Just the thought of going to Havana is exciting. When you think of Havana, images of the 1950s nightclub scene before Castro come to mind: ladies in cocktail dresses or ball gowns and men in white suits or dinner jackets; jet setters dancing the rumba with chorus girls in Carmen Miranda type costumes; roulette wheels overflowing with cigar smoking gamblers; the presence of mafia types like Meyer Lansky and Lucky Luciano; drinking tropical cocktails. And no one captures this image better than Ernest Hemingway who made his home outside of Havana from 1939 to 1960—a hard drinking, cigar smoking, fisherman and hunter who lived a life synonymous with my image of Havana.
Recently on a day trip to Havana, I set out to discover the life of Ernest Hemingway there and to recreate in my mind what life was like for him. As you arrive in Havana (we were on a cruise ship), your first impression is that this city is stuck in a time warp. Old cars punctuate the roads and the buildings look like they are a backdrop for an old Hitchcock movie. But to capture Hemingway, your first stop must be his house in Cuba, Finco Vigia (30 minutes outside of Havana). The house is now owned by the Cuban government and located in an area that must have been quiet and remote when Hemingway lived there (although no longer).
Hemingway wrote a number of books and stories here—most notably The Old Man and the Sea and For Whom the Bell Tolls. Although you can’t enter the house (you are only allowed to peer in through the windows), the house seems sparse and void of any elaborate decoration. There are animal heads in every room (including a water buffalo head in his bedroom) and you think this house could be any rustic lodge or hunting cabin—there is no sense of Cuba or the Caribbean. The house is perfect for a cocktail party and a place where many guests can be (and were) entertained. There is a guest house and a pool where you can feel the likenesses of these guests, including Frank Sinatra, Charlie Chaplin and Ava Gardner. His boat, Pilar, is also dry docked by the pool. Another image of the man comes to mind: catching the biggest fish and transporting it back to the house for dinner just like the Old Man.
Hemingway purchased the house in about 1940 and lived there with his wife at the time, Pauline. But that marriage didn’t last, and he ended up with two more wives who also lived there, including Martha Gellhorn and Mary Welsh, who he married in 1945 and who remained his wife until his suicide in 1961 (he had relocated to Kellum, Idaho). But the house does not have any feminine mystique to it. It is clearly a house for a man (dark wood furniture), a hunter and someone who wanted to capture a sense of danger and masculinity—themes that emerge in his writings.
Hemingway lived there until 1960 (a year after Fidel Castro came to power in 1959). The government of Cuba claims the house was donated to them when Hemingway left, while his wife suggests otherwise, including an emergency evacuation of his manuscripts after his death arranged by Jackie Kennedy. You don’t find this out from your guide. In fact, there is little information shared by the guide on Ernest Hemingway, his books or his life. But you do get a sense of him. And the house triggers a sense of curiosity about his books and about his life.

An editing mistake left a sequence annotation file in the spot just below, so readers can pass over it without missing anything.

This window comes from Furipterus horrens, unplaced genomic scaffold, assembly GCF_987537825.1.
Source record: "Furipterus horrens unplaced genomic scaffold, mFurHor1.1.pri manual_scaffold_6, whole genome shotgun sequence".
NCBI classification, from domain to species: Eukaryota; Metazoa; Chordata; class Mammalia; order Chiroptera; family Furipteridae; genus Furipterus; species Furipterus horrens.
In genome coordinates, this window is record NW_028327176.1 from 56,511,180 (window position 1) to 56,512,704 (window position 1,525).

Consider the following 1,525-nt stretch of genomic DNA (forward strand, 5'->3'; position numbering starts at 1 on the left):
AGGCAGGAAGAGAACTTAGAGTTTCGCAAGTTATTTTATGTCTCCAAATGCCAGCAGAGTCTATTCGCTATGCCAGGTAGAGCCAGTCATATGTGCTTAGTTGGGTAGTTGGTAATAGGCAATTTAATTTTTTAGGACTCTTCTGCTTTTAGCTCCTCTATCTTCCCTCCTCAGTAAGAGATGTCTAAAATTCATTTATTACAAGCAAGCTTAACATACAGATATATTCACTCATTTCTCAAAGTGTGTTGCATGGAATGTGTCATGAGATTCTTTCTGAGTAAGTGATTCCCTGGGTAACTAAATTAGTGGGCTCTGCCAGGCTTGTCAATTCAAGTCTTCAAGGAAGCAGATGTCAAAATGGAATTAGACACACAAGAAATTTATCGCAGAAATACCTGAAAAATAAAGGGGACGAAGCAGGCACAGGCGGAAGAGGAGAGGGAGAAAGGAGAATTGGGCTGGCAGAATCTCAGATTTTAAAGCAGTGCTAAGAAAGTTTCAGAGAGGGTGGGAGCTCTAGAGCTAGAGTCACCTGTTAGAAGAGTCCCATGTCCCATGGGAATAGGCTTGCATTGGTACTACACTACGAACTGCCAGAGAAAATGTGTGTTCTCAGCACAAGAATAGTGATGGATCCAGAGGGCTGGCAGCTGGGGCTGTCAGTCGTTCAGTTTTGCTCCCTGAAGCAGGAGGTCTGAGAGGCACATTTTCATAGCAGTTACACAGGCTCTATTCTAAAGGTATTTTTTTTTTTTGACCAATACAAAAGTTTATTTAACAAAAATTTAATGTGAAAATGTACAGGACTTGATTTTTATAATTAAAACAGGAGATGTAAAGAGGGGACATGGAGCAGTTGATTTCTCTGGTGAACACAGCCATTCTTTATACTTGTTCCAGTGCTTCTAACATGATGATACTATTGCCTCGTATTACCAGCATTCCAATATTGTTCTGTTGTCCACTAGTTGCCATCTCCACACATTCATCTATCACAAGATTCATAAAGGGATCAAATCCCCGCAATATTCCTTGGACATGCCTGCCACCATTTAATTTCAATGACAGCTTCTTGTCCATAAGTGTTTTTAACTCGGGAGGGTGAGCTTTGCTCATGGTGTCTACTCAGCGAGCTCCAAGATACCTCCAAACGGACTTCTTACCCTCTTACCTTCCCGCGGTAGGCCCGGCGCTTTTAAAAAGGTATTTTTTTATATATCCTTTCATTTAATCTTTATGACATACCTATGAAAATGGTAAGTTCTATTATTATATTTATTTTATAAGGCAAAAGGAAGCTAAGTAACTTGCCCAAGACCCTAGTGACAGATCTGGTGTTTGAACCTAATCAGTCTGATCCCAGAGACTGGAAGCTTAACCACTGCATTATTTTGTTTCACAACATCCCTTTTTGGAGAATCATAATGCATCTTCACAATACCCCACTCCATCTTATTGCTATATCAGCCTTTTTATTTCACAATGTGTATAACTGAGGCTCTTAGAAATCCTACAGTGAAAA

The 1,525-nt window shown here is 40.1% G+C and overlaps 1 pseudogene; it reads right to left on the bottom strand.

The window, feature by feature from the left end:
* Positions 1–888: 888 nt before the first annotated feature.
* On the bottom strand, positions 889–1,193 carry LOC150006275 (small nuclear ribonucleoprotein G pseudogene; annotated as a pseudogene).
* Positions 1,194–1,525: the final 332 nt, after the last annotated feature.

After touring the house, it was time to walk the streets of Old Havana and see Hemingway’s watering holes (plus have a few of his favorite tropical drinks). First stop is the El Floridita Bar. It is very crowded, and you may have to join others at a table. But the daiquiris are pretty good, and the bar atmosphere is fun.
There is a statute of Ernest Hemingway at the end of the bar that was added recently and there are photographs of Hemingway. The bar is located at the end of Calle Obispo (Bishop Street).
A short walk from there is the Hotel Ambos Mundos (at the corner of Calle Obispo and Mercaderes), where Hemmingway maintained a room before he bought the house outside of Havana. Room 511 has supposedly been restored to what it was like when Hemingway lived there.
But be careful. This is a very touristy neighborhood and there are restrictions on US citizens entering the hotel since the hotel is owned by the military. So we weren’t allowed to go in.
Sloppy Joe’s should be your final stop. This bar (with its first location being Hemingway’s favorite watering hole in Key West). Although the location in Key West has been portrayed as Hemingway’s favorite, the roots for Sloppy Joe’s (including the sandwich) are really in Havana. Joe originally opened the bar at the corner of Agramonte and Animas streets in 1917 and his nickname was Sloppy Joe. Hemingway convinced an American to open a bar in Key West under the name Sloppy Joe’s — just like the bar he frequented in Havana. There the loose meat sandwich was created based on a similar Cuban sandwich. The bar in Havana was closed after Castro took power but reopened in 2013.
Buy a t-shirt there and look at the photographs of Hemingway, Errol Flynn and others who experienced their Havana Club rum. And don’t forget to order a Sloppy Joe sandwich with the rum—even though the sandwich originated in Key West.
There is much to experience in Havana, but focusing on the life of Ernest Hemingway allows visitors to experience another time and another place. It is a walk into a culture and life style that no longer exists. And it makes you want to reread that book of his you were required to read in high school with a new perspective.